Since he was 18, Truax has been pouring, bull floating, troweling, stamping and edging concrete.
Truax was raised in Sheffield, IA near Mason City, and that's where he first learned his trade.His first job, which he kept for five years, was pouring concrete for a company in Iowa working throughout northern Iowa and southern Minnesota.
He and his wife, Patty, who works at BoeKett Lumber in Truman, moved to this area to be closer to Chad's parents who live in Lewisville.
Among his six children, two sons are working with him full time: Jeremy Truax, 22, and Skiler Hovenga, 27. Truax lists many area construction firms on his resume, including Tow's Construction, where he worked for twelve years. Other companies he has worked for include Diamond Contracting in St James and Hoffman Concrete of Mankato where he honed his craft pouring pads, walls and roads.
Last week, Truax poured, bull floated and power troweled the new floor for Wendell and Helen Rode in Welcome.
On the day of the Rode pour, Truax was coaching his son, Jeremy, as he bull floated the new garage pad; a task each job needs.
"It helps get all the ripples out. It doesn't have to be really perfect, because we're going to power trowel it. If it's a driveway, you don't want to have a lot of ripples in it."
The process includes several steps, and a skilled hand.
"First you weep skreed. Then we bull float it, next we will power trowel it and do all of our edges," Truax said. The power trowel is a machine—either propelled or riding —that goes back and forth to polish the surface "smooth like glass," Truax said.
In Rode's 700 square foot garage, Truax is going for a smoother finish, but not so slick that one would slip if is was wet.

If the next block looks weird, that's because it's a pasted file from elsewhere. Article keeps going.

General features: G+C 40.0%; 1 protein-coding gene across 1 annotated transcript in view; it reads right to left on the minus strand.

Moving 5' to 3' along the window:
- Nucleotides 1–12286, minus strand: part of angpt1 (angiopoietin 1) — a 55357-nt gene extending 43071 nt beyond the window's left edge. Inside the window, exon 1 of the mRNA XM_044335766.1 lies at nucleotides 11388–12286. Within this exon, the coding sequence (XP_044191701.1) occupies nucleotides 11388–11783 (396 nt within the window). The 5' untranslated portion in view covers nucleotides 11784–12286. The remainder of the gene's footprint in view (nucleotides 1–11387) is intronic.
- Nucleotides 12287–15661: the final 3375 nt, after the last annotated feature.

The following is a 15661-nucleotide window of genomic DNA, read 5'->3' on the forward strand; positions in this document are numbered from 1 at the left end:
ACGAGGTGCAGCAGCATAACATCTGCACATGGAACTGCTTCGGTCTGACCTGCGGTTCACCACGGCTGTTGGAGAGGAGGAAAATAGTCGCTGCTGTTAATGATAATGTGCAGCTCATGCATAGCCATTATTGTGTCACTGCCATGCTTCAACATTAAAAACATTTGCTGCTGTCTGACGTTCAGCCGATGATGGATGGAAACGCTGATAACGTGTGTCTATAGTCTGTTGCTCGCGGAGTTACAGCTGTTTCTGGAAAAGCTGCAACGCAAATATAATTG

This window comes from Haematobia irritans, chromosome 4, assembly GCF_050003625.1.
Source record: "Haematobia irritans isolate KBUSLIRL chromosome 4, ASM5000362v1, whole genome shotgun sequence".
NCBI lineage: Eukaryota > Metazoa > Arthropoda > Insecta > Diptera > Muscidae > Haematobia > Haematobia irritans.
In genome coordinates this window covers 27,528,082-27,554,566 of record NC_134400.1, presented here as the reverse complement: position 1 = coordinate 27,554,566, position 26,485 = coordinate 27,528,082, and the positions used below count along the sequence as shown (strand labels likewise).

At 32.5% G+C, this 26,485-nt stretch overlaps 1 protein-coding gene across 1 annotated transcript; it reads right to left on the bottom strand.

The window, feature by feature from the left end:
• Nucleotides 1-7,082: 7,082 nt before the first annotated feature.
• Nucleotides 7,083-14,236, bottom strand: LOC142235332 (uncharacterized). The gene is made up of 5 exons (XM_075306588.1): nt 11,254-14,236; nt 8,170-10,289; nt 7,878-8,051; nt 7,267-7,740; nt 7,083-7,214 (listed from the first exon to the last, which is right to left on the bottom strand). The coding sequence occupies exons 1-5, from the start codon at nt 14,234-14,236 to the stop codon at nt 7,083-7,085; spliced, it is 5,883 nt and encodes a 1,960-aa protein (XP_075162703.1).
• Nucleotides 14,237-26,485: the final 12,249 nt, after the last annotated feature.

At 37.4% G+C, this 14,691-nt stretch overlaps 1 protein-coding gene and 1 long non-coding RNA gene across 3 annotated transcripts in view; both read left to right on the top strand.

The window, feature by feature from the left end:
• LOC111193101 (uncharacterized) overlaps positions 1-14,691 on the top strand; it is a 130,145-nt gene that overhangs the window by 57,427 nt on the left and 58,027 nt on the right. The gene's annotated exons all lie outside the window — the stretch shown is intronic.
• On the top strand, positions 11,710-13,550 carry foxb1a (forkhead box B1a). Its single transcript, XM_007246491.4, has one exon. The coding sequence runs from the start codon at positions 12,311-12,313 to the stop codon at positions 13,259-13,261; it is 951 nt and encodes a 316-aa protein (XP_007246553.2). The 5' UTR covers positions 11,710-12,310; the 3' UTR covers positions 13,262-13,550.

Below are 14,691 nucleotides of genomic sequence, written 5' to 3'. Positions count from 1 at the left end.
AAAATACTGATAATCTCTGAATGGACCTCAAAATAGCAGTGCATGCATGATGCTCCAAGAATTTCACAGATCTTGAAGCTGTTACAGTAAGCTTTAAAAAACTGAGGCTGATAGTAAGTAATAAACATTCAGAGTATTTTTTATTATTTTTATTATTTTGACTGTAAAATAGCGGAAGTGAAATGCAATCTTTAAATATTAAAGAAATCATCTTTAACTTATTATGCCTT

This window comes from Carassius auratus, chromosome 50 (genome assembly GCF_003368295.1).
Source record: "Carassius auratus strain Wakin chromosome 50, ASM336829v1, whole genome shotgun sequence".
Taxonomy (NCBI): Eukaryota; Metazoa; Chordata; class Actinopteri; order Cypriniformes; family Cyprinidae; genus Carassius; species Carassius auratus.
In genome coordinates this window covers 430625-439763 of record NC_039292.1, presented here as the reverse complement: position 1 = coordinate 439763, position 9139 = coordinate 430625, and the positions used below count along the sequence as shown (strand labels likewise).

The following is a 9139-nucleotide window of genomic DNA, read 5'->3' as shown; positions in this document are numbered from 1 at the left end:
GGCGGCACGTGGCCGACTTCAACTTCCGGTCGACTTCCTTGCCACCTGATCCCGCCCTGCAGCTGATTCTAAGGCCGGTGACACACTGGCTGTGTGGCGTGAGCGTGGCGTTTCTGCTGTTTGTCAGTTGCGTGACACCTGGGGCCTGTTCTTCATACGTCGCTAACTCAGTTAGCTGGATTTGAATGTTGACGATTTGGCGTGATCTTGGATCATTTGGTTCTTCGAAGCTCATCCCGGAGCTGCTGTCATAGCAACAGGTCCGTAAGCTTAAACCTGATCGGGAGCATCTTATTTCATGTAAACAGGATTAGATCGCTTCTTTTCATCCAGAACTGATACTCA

Other surface treatments also are available.
"Stamping has been out there for awhile, now there's just a lot more different patterns available," Truax said. He recently did a stamped driveway for the Heyn family.
Other recent area jobs have included grain bin pads and basements.
Truax usually calls on Fairmont Martin County ReadyMix to send him concrete. Farther out of the area, Truax calls on Cemstone.
"Once you get out of their area, they usually like to go no more than an hour away. Otherwise your loads get too old."
When winter comes, some cement companies quit. Truax will keep working.
"There's frost busters out there you can use to help thaw out the ground, and there's blankets to where you can still keep the ground thawed and still pour if it's above temperatures."
Lloyd Mau's place by Truman is his next project. He will be putting an addition underneath part of his house this time. "We're going to pour new floors and new footings. That's going to be next week's project."
Truax plans to expand his business.
"We're going to try to get into some snow removal this year. I just bought a skid loader here about a month ago, and I've got other things that we're trying to get lined up so then we can have work through the winter," he said.
Currently, the TCC office is out of his home, but Truax is working on getting commercial zoning on another Truman property where he can build a new shop next year.
TCC can be reached at 507-236-9731 or his email: email@example.com.
A new purple jaguar logo adorns the center of the basketball court; striping on the walls with the vibrant school colors replaces the old blue band, and a hand-painted jaguar leaps from the wall near the stage as shown above—all work done by Nass.